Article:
let me begin by noting that most of the people who express an opinion on Cuba – in the USA -do not seem to know much about Cuba … Let me clarify one item.

    Obviously there can be no objectivity when it comes to Cuba after 1959, so I want to pick on the statement that says: “Cuba will return to what it used to be.”

    So here is an aspect of the Cuba that used to be:

    Before 1959, the laws of the “free market” did NOT operate in Cuba. Between 1934 and 1959 Cuba had a state capitalist economy.

    Do you know that the US sugar quota actually was a mechanism by which the United States Department of Agriculture determined the amount of sugar that the US could buy from the island, and at what price? Even the number of ships to be used to carry the sugar were determined by fiat.

    The Jones Costigan Act (from the US) compelled the Cuban government to then allocate how much sugar cane would be grown by each colono. There was a formula established on how much every sugar cane cutter would be paid on the basis of the weight of the cane, but in concordance with the established price of the raw sugar. And that was determined by both governments.

    Do you know that the hacendados who owned the sugar mills were also chosen by the Cuban state? So, it was the state who selected the hacendado and the amount of sugar to be produced, and how much sugar was to be raw and how much refined and how much could be paid to the sugar mill worker?

    You probably have heard that after 1934 sugar mills were bought off by Cubans from Americans. That is true. BUT what is never mentioned by the exiles is why. The reason is simple: since the laws of the market did not operate, the comparative advantage was based on political access to the Batista regime. So, foreign sugar interests simply decided to get out of the business. Hence, the Cubans ended up controlling the milling process because their friends in government gave them the allocations.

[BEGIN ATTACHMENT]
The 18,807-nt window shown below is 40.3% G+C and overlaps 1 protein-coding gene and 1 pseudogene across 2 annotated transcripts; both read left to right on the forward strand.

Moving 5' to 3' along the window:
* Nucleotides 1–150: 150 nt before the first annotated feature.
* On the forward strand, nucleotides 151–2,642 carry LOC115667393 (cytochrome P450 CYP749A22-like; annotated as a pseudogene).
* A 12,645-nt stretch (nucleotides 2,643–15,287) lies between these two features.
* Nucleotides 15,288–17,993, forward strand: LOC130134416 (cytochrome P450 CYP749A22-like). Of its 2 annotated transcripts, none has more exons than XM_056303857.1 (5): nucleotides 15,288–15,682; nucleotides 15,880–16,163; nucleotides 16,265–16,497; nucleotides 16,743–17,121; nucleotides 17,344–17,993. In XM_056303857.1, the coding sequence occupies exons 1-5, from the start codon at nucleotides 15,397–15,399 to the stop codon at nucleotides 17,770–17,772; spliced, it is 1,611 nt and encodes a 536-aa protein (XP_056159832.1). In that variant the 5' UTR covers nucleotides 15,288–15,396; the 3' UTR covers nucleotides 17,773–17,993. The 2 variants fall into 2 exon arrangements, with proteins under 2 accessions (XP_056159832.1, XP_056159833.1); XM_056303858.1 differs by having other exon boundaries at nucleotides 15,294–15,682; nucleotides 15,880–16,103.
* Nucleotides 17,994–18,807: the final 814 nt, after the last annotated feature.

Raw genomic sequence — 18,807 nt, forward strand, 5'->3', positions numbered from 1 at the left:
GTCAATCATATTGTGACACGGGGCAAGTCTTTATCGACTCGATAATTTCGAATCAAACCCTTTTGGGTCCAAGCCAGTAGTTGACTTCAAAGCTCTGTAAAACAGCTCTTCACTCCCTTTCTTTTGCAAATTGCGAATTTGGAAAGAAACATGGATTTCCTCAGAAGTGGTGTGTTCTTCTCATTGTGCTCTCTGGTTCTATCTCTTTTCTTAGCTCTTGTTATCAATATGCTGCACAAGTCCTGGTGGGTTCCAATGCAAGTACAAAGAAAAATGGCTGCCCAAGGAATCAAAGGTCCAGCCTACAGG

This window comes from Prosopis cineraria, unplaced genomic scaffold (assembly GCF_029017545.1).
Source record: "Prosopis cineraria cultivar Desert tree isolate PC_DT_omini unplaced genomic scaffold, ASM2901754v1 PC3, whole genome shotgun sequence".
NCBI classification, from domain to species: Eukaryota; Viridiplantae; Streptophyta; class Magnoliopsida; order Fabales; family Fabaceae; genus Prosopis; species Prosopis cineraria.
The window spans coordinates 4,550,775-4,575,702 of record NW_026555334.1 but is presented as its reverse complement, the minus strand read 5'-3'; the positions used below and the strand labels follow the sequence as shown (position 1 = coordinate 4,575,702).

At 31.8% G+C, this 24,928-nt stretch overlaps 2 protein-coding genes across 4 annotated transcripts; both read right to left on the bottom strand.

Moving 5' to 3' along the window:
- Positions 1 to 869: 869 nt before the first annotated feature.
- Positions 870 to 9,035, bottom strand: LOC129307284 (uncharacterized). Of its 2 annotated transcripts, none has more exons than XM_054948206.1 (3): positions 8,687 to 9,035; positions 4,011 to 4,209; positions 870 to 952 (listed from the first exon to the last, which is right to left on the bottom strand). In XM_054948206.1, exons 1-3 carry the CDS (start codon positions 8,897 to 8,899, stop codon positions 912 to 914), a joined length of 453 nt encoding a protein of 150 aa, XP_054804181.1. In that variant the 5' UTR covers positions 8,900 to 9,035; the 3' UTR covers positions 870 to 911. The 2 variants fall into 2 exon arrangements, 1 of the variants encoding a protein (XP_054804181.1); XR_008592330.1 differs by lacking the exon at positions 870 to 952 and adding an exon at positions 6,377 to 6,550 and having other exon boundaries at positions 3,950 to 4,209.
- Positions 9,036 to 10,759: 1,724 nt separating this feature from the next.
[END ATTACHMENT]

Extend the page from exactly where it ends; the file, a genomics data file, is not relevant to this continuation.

The political economy of sugar was totally and completely controlled by the two governments. And, by the way, since sugar was the pivot of the entire economy, that meant that the invisible hand did NOT operate in other sectors either — such as lending, transportation, shipping — if related to sugar.

    Before 1959, Keynesian economics were more advanced in Cuba than in the United States

    So, tell me, is that the understanding you had of what Cuba was before 1959?

    If it is not, then research the matter. Don’t take my words. Then you will see that Cubans in the island have NOT known what the so called liberal economic model was like, None of those alive in Miami ever experienced it, at least not in Cuba.

    In fact, the Cuban revolution of 1959 raises a number of interesting issues.

    For example, do you realize that the Cuban revolutionary government wanted to get rid of the sugar quota (the whole Jones Costigan system) and allow the REAL market to determine who produced sugar in Cuba and how much?

    So, Fidel Castro the radical revolutionary was preaching to the conservative Republican Eisenhower administration the beauties of the market! What the US government did, of course, was to say – you dont like the quota system – well, we are taking you out of it and we will NOT buy sugar from you.

    And do you realize that those who benefitted from the quota system (all of whom are now in Miami) opposed the revolutionary regime on the basis that they did not want market forces to determine whether they could continue producing sugar?

    Things are seldom what they appear.

    Consider the following:

    Why do you suppose the United States government was so upset when Cuba decided to start selling sugar to the Soviets and other countries?

    Because it meant a link to Communism? Hardly. Because the Cuban revolutionary government defied the Jones Costigan act which was perfectly calibrated so that the market of sugar will remain stable, without anyone producing MORE than they were told by the US Department of Agriculture. To preserve the system was in the interests of those who could NOT compete in an open and truly free world market in sugar. The Cubans knew that they could out-compete others. But the sugar interests in the sourth of the Us and in the beet producing states could not afford that. So how did they defend higher prices for sugar? Simple: scream Fidel is a Communist, and he’ll keep the state capitalist format.